Something about the balance, weight, and feel of them. I can hammer all day without feeling fatigue or pain what so ever....

    Also have the Dead On Tools 23 oz california framer with curved handle for the really heavy tasks, love that one too, (Pluss it looks bad-a... haha)
  11. SR69


    Apr 30, 2012

    (Sorry OP...couldn't resist. HeeHee!)
  12. SR69


    Apr 30, 2012
    You beat me to it R. :D
    I was going to start a hammer thread to get some of the hijacking off of The Ax Thread.

    I LOVE Hart California Specials! If I found an unmolested as new example,
    that'd be like Xanadu for me. Last I heard, Dead-On Tools took over production,
    but I want an original.

    Don't know why stores don't carry replacement handles. Can't help you out there.

    Right now, I use Titanium Framing Hammers. I love them.
    Because I use guns for everything, they really just act as a back up to the gun.
    And thank God for that. Guns extend the life of a hammer immensely.

    There was a learning curve to it, but that took a day. Once I got it, I knew I'd never go back
    to steel for a framing hammer. I was also developing a Titanium Roofing Hatchet with Stilleto,
    but once they were sold to Milwaukee a few years ago, I decided to wait and hold on to my design.
    I did test a couple of their prototypes for them which ended up going into production.

    I need a new steel framing hammer for demo work. I really like Estwing's Builder Series @ 25oz.

    I'm down to 6 hammers left...
    Estwing: 20oz claw hammer, 28oz roofing hatchet, 32oz drilling hamer.
    Stiletto: 16oz Musclehead Titanium, 14oz Titan Titanium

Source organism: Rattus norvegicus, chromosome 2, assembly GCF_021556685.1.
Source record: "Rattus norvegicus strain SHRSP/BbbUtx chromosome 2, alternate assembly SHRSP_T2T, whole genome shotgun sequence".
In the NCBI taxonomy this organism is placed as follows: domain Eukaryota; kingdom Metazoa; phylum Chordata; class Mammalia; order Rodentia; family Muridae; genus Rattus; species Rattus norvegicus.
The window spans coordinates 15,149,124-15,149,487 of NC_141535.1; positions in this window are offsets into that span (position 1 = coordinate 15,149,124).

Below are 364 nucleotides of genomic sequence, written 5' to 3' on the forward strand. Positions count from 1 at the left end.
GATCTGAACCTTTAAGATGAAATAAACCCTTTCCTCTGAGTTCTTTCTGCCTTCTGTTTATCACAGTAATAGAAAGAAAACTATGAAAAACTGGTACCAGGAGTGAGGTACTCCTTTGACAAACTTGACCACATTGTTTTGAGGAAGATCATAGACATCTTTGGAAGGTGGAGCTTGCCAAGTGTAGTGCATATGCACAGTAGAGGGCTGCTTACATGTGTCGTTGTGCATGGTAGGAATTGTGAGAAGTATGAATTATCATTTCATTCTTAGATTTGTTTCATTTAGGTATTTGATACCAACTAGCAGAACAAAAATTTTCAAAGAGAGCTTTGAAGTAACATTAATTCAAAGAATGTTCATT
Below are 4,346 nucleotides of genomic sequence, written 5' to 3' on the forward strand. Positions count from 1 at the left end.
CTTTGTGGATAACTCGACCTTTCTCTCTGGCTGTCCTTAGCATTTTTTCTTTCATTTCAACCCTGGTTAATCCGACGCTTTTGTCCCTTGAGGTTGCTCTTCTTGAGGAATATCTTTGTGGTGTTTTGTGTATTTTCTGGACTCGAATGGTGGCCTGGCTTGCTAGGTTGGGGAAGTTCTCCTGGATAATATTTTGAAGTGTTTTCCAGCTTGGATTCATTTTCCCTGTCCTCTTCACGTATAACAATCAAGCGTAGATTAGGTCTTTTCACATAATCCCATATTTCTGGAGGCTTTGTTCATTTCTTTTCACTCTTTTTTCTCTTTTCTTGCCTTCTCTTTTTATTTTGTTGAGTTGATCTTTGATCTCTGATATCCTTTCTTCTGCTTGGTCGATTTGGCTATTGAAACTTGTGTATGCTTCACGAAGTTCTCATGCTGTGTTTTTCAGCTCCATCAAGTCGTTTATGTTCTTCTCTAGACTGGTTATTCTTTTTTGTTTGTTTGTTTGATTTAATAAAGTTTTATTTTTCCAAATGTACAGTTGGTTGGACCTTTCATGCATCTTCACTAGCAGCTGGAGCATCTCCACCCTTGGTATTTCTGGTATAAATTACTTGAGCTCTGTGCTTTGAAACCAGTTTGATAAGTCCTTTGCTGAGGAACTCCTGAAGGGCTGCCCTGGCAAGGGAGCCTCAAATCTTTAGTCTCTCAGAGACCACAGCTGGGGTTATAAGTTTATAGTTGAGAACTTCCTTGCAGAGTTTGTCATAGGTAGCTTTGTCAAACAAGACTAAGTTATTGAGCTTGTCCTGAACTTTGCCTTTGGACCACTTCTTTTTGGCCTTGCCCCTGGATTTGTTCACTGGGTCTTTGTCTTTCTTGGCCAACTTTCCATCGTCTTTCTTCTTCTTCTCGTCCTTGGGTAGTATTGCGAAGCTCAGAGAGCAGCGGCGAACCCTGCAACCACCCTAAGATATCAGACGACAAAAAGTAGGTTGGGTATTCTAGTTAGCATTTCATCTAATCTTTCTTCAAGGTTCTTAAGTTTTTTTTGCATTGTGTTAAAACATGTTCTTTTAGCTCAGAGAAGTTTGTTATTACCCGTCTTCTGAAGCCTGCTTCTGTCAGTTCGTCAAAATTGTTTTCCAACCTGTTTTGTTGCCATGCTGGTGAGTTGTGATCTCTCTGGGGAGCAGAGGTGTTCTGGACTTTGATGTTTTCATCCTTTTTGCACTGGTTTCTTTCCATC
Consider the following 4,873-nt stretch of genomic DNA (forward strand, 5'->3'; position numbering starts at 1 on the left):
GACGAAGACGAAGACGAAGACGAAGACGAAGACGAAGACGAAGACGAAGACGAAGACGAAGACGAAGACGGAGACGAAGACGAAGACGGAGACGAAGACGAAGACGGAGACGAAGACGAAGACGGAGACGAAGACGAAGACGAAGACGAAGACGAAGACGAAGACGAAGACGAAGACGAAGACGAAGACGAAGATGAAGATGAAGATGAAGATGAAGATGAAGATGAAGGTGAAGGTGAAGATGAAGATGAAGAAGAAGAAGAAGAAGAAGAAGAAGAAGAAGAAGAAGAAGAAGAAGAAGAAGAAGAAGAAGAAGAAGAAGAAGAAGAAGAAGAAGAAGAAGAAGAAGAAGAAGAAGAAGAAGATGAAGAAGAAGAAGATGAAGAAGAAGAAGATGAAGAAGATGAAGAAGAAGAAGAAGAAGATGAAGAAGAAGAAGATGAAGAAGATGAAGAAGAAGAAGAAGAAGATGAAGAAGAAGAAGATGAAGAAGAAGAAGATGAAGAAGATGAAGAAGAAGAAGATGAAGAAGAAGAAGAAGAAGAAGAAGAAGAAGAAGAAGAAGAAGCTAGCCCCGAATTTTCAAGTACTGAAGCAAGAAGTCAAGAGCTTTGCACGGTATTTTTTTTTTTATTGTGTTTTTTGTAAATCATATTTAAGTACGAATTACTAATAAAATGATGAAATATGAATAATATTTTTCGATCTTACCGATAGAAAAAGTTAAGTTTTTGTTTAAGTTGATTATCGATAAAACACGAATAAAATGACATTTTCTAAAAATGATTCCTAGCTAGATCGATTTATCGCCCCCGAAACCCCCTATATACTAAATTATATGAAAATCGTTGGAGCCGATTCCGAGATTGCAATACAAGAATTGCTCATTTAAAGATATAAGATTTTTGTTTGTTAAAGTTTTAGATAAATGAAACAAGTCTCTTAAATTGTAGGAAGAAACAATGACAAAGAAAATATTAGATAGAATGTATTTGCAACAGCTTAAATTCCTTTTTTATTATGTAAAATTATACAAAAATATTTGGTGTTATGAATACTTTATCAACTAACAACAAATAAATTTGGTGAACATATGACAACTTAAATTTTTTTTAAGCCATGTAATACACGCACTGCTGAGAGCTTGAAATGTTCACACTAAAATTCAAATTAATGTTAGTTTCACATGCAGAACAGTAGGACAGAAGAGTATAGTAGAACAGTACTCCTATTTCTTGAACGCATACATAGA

Generic: Rubber Mallet

    (I'm pretty sure I have another claw hammer somewhere and
    I'm sure I have another 28oz roofing hatchet somewhere.)
    Last edited: Sep 15, 2012
  13. scrteened porch

    scrteened porch Basic Member Basic Member

    Feb 19, 2012
    This is the only one of these I've seen (the one without the claws). Maybe for electricians? It's handy in tight spaces.

  14. FortyTwoBlades

    FortyTwoBlades Baryonyx walkeri Dealer / Materials Provider

    Mar 8, 2008
    Interesting! I've seen plenty without bifurcated claws, but never one without a poll at all!
  15. SR69


    Apr 30, 2012
    That has to be a modified hammer.
    Maybe a cabinet maker?
  16. Mossyhorn

    Mossyhorn Gold Member Gold Member

    Dec 6, 2009
    I used to have a whole mess of assorted hammers. I sold them all and bought nothing but Estwing. I bought everything from a small ball peen to an engineers hammer. I love the quality.
  17. mcmurphrjk


    Mar 28, 2008
    Estwing steel hammers almost caused a premature end to my carpenter career. I got tendinitis so bad that I actually thought my forearm was broken. Doctor told me it was tendinitis, and that i better start looking for a new career. I switched to wood handled Vaughans, all the way up to a 32 oz framer, and have never had another problem.
    Estwings are good for laborers stripping forms, but, in my case, horrible for driving many nails.
  18. SR69


    Apr 30, 2012
    Ever try Titanium?
  19. Operator1975


    Sep 24, 2010
    I was making walls for my garage yesterday and putting them up - using my old estwing hammer. Continues to perform well just like it always has.
  20. scrteened porch

    scrteened porch Basic Member Basic Member

    Feb 19, 2012
    Cabinet-making sounds plausible.
    My first thought was that someone ground it down. My second thought was that's a lot of grinding. And if it's modified, they modified the eye too. It's tapered to a radius aft.